The Parasitic Theory of the Causation of Malignant Tumours

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    IT is perhaps not to be expected that in the present state of our knowledge of the relation of lower animal parasites to morbid growths any very definite opinion can be given on certain of the points raised in the small monograph now under review, and, especially, as to the accuracy of the opinions put forward. Indeed we imagine that many readers, after surveying with interest the arrangement and character of the work, will come to the conclusion that whether the theories advanced by the author are ultimately accepted or not, he has certainly not brought forward sufficient evidence in support of his thesis, and that had the energy and skill expended in polemical discussion and theoretical statement been brought to bear in carrying out more extended observations and the accumulation of facts, a very large amount of definite information might have been contributed to this very interesting subject. The interpretation put on the observations of others, and didactic assertion, can never be accepted in lieu of accurate observations, and a mere statement as to the inaccuracy of the work of the older observers, unless it is backed by prolonged investigation and accurate description, can never take the place of such older work.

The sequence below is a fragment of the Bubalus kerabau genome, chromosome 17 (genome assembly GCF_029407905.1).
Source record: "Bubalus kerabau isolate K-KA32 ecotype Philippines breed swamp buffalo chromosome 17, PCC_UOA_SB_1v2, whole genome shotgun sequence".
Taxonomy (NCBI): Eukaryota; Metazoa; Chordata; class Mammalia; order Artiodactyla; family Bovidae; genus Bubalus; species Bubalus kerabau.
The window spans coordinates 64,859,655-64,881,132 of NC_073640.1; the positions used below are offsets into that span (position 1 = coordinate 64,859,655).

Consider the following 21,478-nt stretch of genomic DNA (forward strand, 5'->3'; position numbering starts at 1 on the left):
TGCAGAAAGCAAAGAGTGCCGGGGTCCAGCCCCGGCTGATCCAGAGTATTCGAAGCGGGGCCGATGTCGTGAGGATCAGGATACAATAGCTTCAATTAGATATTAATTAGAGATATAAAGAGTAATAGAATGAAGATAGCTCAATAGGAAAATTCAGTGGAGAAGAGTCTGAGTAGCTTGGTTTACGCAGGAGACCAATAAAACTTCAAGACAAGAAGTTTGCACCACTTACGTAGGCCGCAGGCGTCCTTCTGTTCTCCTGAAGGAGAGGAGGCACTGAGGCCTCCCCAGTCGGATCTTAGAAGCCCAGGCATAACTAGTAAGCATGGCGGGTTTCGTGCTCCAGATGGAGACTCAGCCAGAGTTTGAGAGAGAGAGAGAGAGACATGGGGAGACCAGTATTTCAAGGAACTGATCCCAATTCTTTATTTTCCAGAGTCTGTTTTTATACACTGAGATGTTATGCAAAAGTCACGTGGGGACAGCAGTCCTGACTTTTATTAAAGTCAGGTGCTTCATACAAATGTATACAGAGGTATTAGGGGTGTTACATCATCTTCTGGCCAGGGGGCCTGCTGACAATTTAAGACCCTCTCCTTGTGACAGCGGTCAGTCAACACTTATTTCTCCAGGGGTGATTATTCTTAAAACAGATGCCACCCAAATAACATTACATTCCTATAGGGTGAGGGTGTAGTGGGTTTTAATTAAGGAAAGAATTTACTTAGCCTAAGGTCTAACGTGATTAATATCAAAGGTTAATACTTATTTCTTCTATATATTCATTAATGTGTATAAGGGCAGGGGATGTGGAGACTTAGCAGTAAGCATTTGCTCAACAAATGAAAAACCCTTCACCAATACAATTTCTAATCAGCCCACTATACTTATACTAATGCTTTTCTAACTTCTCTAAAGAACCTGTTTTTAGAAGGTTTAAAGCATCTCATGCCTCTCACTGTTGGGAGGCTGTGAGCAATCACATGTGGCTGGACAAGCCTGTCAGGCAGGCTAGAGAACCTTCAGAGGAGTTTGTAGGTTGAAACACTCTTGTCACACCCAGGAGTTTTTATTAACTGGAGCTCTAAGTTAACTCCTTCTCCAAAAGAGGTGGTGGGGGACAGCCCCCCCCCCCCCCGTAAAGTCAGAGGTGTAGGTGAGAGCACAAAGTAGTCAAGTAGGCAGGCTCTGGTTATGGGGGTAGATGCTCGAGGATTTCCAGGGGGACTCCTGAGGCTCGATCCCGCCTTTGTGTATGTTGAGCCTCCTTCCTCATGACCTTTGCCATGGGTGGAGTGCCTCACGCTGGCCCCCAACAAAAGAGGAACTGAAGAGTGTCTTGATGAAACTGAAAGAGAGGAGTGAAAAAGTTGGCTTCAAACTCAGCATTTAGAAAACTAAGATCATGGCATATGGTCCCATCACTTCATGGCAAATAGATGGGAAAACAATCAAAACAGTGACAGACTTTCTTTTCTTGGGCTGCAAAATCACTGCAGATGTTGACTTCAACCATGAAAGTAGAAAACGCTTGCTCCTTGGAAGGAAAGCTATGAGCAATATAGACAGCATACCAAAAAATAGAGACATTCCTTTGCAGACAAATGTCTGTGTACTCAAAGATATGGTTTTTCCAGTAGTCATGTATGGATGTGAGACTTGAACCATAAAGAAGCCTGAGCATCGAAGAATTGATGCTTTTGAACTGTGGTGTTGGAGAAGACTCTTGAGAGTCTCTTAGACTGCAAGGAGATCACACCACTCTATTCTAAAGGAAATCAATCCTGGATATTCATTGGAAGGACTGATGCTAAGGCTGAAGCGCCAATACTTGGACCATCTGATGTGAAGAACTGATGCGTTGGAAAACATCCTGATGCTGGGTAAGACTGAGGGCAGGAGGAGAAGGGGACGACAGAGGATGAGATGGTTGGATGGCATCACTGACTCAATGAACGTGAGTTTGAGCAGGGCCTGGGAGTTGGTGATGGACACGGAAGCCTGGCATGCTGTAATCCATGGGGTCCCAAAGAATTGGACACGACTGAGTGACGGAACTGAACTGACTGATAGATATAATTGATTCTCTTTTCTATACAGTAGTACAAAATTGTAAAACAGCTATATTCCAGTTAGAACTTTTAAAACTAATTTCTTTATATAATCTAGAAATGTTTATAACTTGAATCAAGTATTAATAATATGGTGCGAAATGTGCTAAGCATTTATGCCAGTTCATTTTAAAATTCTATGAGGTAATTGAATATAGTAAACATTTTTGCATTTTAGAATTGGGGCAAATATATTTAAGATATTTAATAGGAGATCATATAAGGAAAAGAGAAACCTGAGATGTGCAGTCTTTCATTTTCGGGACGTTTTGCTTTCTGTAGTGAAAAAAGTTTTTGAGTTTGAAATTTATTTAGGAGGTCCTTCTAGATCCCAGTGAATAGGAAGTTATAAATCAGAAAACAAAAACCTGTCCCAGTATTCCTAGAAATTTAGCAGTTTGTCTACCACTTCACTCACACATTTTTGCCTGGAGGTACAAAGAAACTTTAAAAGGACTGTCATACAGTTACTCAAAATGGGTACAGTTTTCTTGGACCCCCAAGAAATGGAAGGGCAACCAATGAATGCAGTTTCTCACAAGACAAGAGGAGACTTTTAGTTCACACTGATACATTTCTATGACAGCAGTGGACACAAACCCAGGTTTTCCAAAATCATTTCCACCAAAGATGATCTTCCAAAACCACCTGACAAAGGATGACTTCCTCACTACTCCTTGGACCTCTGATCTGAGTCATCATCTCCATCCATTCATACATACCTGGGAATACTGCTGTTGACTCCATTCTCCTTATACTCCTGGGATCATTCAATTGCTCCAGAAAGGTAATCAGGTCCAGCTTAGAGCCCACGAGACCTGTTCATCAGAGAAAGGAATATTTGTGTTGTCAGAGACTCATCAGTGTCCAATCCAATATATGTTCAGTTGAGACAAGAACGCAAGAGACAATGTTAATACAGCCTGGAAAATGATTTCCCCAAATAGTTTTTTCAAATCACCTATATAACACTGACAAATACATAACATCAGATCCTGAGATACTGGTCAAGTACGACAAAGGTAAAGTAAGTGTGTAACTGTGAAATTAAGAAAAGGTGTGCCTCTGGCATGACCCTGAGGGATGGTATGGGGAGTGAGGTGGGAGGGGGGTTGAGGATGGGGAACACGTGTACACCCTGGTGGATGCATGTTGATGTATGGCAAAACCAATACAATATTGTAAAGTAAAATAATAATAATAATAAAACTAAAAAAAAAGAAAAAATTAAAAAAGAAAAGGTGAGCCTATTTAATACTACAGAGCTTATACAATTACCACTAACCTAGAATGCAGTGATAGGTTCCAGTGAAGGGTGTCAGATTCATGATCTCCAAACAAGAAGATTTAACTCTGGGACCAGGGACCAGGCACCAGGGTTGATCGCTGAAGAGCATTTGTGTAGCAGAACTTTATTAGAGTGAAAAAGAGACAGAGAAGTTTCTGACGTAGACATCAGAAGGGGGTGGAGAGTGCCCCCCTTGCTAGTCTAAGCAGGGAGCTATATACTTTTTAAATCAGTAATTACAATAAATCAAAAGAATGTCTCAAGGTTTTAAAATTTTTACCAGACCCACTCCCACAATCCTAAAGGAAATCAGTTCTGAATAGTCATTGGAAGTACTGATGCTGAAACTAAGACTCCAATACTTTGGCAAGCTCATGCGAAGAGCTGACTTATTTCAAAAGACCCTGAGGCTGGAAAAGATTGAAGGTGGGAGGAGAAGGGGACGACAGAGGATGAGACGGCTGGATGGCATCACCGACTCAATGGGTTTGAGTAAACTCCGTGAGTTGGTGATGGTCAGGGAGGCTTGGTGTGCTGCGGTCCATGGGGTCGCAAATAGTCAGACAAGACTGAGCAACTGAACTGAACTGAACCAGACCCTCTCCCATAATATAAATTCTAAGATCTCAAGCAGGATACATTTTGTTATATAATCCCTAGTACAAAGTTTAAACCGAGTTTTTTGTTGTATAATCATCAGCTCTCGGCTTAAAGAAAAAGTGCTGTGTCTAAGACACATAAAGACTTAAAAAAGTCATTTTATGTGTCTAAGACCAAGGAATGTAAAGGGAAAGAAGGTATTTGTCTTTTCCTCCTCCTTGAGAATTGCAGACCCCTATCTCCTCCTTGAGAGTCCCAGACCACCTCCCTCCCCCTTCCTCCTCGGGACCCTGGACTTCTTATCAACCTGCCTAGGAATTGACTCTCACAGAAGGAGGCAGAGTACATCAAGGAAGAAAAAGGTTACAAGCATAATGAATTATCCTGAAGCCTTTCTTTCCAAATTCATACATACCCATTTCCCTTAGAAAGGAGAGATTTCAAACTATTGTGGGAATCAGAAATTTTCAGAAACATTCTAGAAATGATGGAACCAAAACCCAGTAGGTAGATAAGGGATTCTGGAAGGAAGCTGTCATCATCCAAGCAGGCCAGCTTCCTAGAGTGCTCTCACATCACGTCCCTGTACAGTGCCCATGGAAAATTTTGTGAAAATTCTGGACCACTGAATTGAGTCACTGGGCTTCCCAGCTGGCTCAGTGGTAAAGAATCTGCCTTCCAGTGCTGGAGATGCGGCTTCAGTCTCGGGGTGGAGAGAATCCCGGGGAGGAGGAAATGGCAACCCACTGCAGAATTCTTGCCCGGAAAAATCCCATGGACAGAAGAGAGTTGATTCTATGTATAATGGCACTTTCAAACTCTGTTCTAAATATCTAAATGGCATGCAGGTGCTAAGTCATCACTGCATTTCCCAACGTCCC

Cancer, Sarcoma, and other Morbid Growths considered in Relation to the Sporozoa.

    By J. Jackson Clarke (London: Baillière, Tindall, and Cox, 1893.)

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